The educational programs are a family affair. The Schwartzes rent the property from a family who has passed it down for a century. Lindsey’s father, David Schwartz, started farm camps at 1870 Farm, their property in Chapel Hill. His wife, Dr. Amanda McKee, runs a Kids Vet Club on the other side of the Old Mill property that allows older children to learn about veterinary medicine. 

Lindsey plans to expand My Little Farmer to farms rented in Wake Forest and Greenville, all operating under the family’s Kids Farms Foundation, a nonprofit that is “built on the principles of saving vanishing small farms and providing opportunities for children to learn on farmsteads in North Carolina.”  The classes bring life back to farms that lie fallow or simply need another stream of income. And they give more families an opportunity to have fun together down on the farm. Classes cost $130 for six one-hour sessions. 

Katherine Wilson at My Little Farmer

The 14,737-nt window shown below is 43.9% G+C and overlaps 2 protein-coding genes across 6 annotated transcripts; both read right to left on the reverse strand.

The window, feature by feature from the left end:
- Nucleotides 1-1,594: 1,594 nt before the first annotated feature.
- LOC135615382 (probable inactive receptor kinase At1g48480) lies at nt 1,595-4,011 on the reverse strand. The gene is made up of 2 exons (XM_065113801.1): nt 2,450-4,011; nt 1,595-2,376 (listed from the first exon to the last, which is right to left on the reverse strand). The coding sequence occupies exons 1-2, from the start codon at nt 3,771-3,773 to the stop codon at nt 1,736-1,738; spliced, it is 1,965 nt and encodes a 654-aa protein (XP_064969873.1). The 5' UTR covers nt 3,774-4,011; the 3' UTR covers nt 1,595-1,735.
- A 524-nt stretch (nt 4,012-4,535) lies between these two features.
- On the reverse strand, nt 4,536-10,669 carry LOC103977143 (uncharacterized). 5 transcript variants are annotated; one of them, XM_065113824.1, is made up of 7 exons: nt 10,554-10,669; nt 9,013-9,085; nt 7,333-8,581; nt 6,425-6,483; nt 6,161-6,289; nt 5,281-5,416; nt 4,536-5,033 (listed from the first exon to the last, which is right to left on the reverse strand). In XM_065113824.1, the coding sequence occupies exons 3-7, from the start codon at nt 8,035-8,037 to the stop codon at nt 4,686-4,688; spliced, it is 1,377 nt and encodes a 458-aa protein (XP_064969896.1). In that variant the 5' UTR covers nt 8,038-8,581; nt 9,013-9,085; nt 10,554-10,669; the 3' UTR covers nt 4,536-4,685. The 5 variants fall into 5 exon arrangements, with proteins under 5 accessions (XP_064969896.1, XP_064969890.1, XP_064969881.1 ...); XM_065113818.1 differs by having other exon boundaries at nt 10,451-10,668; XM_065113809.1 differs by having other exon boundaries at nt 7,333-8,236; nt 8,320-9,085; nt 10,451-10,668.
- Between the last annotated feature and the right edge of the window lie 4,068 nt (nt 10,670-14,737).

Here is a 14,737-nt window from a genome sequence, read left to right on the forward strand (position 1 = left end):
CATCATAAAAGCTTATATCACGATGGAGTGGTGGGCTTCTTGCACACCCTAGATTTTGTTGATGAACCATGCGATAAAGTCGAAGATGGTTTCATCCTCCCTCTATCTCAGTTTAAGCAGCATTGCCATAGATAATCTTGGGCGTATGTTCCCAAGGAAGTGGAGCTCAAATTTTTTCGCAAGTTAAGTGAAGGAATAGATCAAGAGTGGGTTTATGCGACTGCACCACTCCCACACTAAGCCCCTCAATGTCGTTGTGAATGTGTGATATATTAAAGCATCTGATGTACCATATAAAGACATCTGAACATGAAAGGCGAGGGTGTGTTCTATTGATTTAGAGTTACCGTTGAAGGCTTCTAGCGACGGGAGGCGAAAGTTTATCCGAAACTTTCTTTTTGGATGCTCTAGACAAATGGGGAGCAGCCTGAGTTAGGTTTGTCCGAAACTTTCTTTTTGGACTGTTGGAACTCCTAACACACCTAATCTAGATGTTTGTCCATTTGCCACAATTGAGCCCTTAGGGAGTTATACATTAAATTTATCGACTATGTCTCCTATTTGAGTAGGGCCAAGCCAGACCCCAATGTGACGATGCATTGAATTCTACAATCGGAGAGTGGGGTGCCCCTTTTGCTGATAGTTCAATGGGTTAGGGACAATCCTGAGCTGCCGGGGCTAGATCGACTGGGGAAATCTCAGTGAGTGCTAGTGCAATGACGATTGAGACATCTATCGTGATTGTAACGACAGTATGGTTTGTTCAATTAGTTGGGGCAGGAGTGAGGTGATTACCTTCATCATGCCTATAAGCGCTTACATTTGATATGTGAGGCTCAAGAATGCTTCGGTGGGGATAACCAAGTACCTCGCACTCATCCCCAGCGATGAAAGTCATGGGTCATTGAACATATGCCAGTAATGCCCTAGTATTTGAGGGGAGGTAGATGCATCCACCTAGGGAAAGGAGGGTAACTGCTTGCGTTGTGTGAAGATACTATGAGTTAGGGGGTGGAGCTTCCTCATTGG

Katherine Wilson, 10 months, prefers a soft toy chicken and bunny slippers.

Need other ideas for year-round family activities? Here are a few options: 

Crack the Code

Tinker together and find out what makes clocks tick, robots move and circuits light up at the Museum of Life and Science. You and your children will develop problem-solving skills, use technological tools and become critical thinkers. Members pay $39 for one child and one adult, plus $20 for each additional attendee. Non-members pay $67 for one child and one adult, plus $34 for each additional attendee. Multiple workshops and dates are offered February-April. 

Museum of Life and Science hosts Tinkering Family Workshops
Mikhail Wright II, 7, works on a car that he will control with an iPad. Photo by Jessica Berkowitz

Garden Variety

Meet at the gothic gate at 9 a.m. on the first Saturday of the month for a free family walk at Sarah P. Duke Gardens. Explore new spots in the gardens as you learn about the creatures who live there, with a different theme each month. Duke Gardens also holds occasional family workshops in the Charlotte Brody Discovery Garden, a display and demonstration garden featuring vegetables, herbs, fruits, chickens, beehives and lots of fun spots to play hide and seek. Visit gardens.duke.edu/events for an updated calendar. 

Star Light, Star Bright